And what's to prevent someone with mental health issues from lying about it when they go and purchase a gun.  Do  you honestly think that I would tell that I had an issue with depression?  Oh hell no.

And as far as I'm concerned, why do we keep felons from voting and having guns?  I think that if you pay for your crime your rights should be restored. Fully restored.  It's like making them pay over and over for something that they paid for by being in prison.

/not a felon.
/and only slightly crazy.
2013-03-13 04:18:04 PM
2 votes:

insano: Ionessa: As a gun owner who does suffer from depression I'm somewhat torn on the issue. I understand wanting to disarm possibly dangerous people, but not everyone with a mental illness is going to go on a shooting spree.
Heck, of I was going to hurt myself, or someone else, my gun doesn't even come to mind (not that I would anyways.) But then again, that could be because of the way I was brought up, respecting guns.

/just don't group me in with the crazies.
//please?

The article says the law only applies to those who were  involuntarily committed, so you should be fine.


Guns of Law -Aiding husband confiscated after wife's single VOLUNTARY mental health visit.

So tell me, which one is correct?

http://www.theblaze.com/stories/2013/03/12/calif-gun-owner-who-says- sh e-admitted-herself-to-mental-hospital-for-medication-adjustment-has-gu ns-confiscated/
2013-03-13 04:10:59 PM
2 votes:
I have no problem with responsible gun ownership. I was going to buy one, but then I remembered that I'm not a pussy.
2013-03-13 04:03:09 PM
2 votes:

Mirrorz: Bastard Toadflax: Or he was until the local cops took away his AK47, AR15, Glock.

Did he intentionally buy buzzword firearms or are you generalizing?


He told me what he owned. He used to work for Blackwater or some other "security" outfit. Killed people for money in Iraq. It seriously messed with his mind.
2013-03-13 04:00:08 PM
2 votes:
Oh holy shiat subby was right there's a guy throwing around sieg heil's in their comments.
2013-03-13 03:57:00 PM
2 votes:
At the lowest point in my life my family considered me a suicide risk. And I probably was. They both made me promise not to do anything stupid AND took the guns out of the house. I have mixed feelings about it but personally, it was the right thing to do.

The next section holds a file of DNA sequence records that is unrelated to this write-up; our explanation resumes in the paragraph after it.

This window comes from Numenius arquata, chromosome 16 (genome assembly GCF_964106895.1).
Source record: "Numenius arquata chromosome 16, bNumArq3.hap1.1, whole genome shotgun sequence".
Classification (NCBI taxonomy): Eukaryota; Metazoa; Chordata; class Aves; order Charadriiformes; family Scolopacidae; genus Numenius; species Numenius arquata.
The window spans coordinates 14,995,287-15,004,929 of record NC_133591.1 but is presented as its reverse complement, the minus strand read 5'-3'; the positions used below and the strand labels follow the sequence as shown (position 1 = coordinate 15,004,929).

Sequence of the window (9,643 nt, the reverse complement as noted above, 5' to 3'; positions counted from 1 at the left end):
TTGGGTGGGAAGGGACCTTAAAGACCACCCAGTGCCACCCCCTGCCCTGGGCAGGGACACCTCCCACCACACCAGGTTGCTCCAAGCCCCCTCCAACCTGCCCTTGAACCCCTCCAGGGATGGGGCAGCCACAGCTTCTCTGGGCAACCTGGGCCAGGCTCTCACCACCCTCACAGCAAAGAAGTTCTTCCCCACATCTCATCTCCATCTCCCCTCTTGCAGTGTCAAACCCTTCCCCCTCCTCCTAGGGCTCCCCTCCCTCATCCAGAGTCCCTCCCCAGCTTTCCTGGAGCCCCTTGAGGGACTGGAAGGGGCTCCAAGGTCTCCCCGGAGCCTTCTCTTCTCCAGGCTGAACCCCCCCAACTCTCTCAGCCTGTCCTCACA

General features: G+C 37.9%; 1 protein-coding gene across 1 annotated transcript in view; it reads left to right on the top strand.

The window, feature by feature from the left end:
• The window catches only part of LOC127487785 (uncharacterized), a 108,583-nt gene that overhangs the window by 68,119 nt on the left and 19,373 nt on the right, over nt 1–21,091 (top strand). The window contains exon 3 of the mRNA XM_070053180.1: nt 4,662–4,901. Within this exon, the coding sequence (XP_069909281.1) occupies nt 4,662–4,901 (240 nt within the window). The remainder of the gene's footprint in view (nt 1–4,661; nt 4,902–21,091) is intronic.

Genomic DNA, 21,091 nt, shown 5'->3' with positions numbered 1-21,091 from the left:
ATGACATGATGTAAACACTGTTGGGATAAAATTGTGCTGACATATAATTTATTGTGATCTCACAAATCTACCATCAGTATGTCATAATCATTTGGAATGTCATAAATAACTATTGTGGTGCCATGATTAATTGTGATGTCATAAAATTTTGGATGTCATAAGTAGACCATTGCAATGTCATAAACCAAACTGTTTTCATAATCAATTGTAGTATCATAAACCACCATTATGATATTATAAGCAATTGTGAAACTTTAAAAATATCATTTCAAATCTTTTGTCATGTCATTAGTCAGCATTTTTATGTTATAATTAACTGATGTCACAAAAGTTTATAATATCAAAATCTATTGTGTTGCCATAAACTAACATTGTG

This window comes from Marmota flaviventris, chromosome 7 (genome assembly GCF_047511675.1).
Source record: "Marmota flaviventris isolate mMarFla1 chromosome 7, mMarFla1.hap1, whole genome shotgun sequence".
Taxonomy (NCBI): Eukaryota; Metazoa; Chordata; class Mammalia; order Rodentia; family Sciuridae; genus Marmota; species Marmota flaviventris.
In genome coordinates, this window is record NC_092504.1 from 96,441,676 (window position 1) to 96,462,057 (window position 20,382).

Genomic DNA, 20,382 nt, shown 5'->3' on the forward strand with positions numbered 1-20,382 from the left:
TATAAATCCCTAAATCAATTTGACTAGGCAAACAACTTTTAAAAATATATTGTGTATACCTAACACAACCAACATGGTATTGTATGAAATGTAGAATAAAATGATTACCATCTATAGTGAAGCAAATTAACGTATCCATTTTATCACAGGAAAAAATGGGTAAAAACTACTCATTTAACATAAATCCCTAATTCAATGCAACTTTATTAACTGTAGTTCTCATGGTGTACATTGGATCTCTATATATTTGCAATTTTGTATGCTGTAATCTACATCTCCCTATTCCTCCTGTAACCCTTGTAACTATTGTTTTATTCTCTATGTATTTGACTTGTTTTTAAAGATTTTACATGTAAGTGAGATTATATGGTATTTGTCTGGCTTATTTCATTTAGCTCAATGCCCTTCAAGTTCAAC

I can't say as far as other people go, but it's a step in the right direction probably. Recognizing that the mental instability in people is more of a problem than the guns themselves- but I do kind of feel bad for the loss of money in that case. If the gov came into my house and took my firearms, I'd be half tempted to yell after them "That wasn't a stock grip you know! That cost me an extra $175! I'll be sending you a bill!"

/late hubby was the gun owner, not me
//didn't die by gunshot wound
/not that anyone cares
2013-03-13 03:56:57 PM
2 votes:
Oh... this thread will be glorious...

28.media.tumblr.com
2013-03-13 03:54:51 PM
2 votes:
If you don't go to a shrink, you have nothing to worry about.  And neither do the other twelve people in my head....
2013-03-13 03:52:01 PM
2 votes:
My brother's friend is a paranoid schizophrenic who killed a man by using a ceramic flower pot just outside the victim's front door. If anything, we shouldn't be taking arms away from the mentally ill, we should be giving them all flower pots. Wait, what are we talking about?
2013-03-13 03:49:18 PM
2 votes:
A friend of a friend's brother (yeah, I know, but still...) was recently convicted of a felony.  They didn't seize his guns, just told him he had to get rid of them or turn them in, so he "sold" them to his brother.
2013-03-14 03:41:00 PM
1 votes:

hardinparamedic: An involuntary commitment is a court order. Not a "sheet of paper" signed by the nurse, as you claim. Not "Hey, I feel suicidal." Not "I want to check myself into rehab." It is a court order, signed by a judge, under the due process of law that someone poses such a danger to themselves and others that their rights under the law to refuse care must be taken away in the best interest of society at large. It requires the opinion of Physicians, and evidence presented in court to execute.


On more time -- this may be true where you live, but it is absolutely not true in many places.

In California, the subject of the article, an involuntary commitment involves a document signed by a Police Officer.  That's it.  No judge.
2013-03-14 12:34:12 PM
1 votes:
Even though this is dying out, just want to bring up one point.  There are a lot of people here who state that it is rather difficult to get someone involuntarily committed.  This is not true.  The process varies state to state but usually it simply involves a medical health professional (even a nurse) filing a single piece of paper.  That is the case in Pennsylvania.  I actually know somebody who had the following story happen to him:


1)  Mother in law who didn't like the fact that my friend had a pistol called the police and told them, "My stepson is depressed and has a gun.  I'm afraid he is going to hurt himself"